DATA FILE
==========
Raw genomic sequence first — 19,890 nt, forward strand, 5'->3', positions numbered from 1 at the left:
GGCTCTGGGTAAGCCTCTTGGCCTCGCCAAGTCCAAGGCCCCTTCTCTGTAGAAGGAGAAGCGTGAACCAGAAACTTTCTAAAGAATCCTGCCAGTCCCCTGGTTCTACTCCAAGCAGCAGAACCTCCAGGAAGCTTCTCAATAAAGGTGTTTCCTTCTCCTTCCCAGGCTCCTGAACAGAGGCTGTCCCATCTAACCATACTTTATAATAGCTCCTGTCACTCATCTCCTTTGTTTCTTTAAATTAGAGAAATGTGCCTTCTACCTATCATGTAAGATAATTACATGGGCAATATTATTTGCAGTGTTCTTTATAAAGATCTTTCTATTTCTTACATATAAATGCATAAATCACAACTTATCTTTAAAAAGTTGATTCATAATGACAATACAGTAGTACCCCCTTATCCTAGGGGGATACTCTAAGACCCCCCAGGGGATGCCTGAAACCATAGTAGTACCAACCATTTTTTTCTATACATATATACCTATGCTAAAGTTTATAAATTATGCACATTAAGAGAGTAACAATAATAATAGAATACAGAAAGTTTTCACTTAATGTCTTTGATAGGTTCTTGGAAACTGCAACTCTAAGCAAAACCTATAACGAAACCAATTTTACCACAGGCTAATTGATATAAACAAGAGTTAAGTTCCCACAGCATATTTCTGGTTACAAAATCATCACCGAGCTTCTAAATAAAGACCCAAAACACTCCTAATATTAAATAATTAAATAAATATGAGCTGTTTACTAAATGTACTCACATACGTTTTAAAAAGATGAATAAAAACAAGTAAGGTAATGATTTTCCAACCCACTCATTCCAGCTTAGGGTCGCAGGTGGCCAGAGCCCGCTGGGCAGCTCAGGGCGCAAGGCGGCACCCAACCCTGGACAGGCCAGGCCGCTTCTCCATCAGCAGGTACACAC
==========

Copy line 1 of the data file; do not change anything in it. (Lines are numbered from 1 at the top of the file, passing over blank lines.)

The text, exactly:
Raw genomic sequence first — 19,890 nt, forward strand, 5'->3', positions numbered from 1 at the left: